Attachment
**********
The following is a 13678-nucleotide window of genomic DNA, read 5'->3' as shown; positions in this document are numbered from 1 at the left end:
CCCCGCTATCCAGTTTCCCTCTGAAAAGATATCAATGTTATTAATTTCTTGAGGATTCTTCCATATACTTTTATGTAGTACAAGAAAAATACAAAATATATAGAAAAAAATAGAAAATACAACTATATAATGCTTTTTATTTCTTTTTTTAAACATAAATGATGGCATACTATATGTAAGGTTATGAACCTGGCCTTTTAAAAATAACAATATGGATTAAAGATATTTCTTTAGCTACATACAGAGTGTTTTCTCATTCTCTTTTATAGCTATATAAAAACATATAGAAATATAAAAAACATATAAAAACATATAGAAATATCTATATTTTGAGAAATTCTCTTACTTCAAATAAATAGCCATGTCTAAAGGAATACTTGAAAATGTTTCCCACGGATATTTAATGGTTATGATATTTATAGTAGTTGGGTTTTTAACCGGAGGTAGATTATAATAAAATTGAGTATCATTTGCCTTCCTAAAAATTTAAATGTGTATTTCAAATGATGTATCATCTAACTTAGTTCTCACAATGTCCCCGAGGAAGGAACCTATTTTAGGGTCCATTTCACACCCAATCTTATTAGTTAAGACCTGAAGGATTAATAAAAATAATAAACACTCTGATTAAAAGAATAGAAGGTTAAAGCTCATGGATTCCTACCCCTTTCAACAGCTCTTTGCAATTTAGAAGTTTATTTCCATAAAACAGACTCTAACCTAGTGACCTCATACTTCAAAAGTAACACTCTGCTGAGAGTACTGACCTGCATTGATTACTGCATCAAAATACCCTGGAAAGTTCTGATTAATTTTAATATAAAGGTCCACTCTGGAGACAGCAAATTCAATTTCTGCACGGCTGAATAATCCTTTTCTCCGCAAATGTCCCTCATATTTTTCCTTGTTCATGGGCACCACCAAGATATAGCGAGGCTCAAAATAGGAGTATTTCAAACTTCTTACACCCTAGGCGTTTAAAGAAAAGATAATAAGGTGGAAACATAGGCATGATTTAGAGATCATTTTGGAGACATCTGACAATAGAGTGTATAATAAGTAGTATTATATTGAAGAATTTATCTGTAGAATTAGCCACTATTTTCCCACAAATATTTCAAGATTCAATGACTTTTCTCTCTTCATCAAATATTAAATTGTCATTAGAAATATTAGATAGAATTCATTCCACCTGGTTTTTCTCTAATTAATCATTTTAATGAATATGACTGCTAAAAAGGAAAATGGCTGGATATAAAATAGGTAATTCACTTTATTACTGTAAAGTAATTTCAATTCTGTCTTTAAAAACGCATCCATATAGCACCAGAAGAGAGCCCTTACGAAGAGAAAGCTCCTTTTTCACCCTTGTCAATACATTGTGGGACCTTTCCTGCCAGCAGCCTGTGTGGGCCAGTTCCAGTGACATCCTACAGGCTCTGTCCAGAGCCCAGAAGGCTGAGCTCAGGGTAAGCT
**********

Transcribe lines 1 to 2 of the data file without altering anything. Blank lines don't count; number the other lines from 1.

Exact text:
The following is a 13678-nucleotide window of genomic DNA, read 5'->3' as shown; positions in this document are numbered from 1 at the left end:
CCCCGCTATCCAGTTTCCCTCTGAAAAGATATCAATGTTATTAATTTCTTGAGGATTCTTCCATATACTTTTATGTAGTACAAGAAAAATACAAAATATATAGAAAAAAATAGAAAATACAACTATATAATGCTTTTTATTTCTTTTTTTAAACATAAATGATGGCATACTATATGTAAGGTTATGAACCTGGCCTTTTAAAAATAACAATATGGATTAAAGATATTTCTTTAGCTACATACAGAGTGTTTTCTCATTCTCTTTTATAGCTATATAAAAACATATAGAAATATAAAAAACATATAAAAACATATAGAAATATCTATATTTTGAGAAATTCTCTTACTTCAAATAAATAGCCATGTCTAAAGGAATACTTGAAAATGTTTCCCACGGATATTTAATGGTTATGATATTTATAGTAGTTGGGTTTTTAACCGGAGGTAGATTATAATAAAATTGAGTATCATTTGCCTTCCTAAAAATTTAAATGTGTATTTCAAATGATGTATCATCTAACTTAGTTCTCACAATGTCCCCGAGGAAGGAACCTATTTTAGGGTCCATTTCACACCCAATCTTATTAGTTAAGACCTGAAGGATTAATAAAAATAATAAACACTCTGATTAAAAGAATAGAAGGTTAAAGCTCATGGATTCCTACCCCTTTCAACAGCTCTTTGCAATTTAGAAGTTTATTTCCATAAAACAGACTCTAACCTAGTGACCTCATACTTCAAAAGTAACACTCTGCTGAGAGTACTGACCTGCATTGATTACTGCATCAAAATACCCTGGAAAGTTCTGATTAATTTTAATATAAAGGTCCACTCTGGAGACAGCAAATTCAATTTCTGCACGGCTGAATAATCCTTTTCTCCGCAAATGTCCCTCATATTTTTCCTTGTTCATGGGCACCACCAAGATATAGCGAGGCTCAAAATAGGAGTATTTCAAACTTCTTACACCCTAGGCGTTTAAAGAAAAGATAATAAGGTGGAAACATAGGCATGATTTAGAGATCATTTTGGAGACATCTGACAATAGAGTGTATAATAAGTAGTATTATATTGAAGAATTTATCTGTAGAATTAGCCACTATTTTCCCACAAATATTTCAAGATTCAATGACTTTTCTCTCTTCATCAAATATTAAATTGTCATTAGAAATATTAGATAGAATTCATTCCACCTGGTTTTTCTCTAATTAATCATTTTAATGAATATGACTGCTAAAAAGGAAAATGGCTGGATATAAAATAGGTAATTCACTTTATTACTGTAAAGTAATTTCAATTCTGTCTTTAAAAACGCATCCATATAGCACCAGAAGAGAGCCCTTACGAAGAGAAAGCTCCTTTTTCACCCTTGTCAATACATTGTGGGACCTTTCCTGCCAGCAGCCTGTGTGGGCCAGTTCCAGTGACATCCTACAGGCTCTGTCCAGAGCCCAGAAGGCTGAGCTCAGGGTAAGCT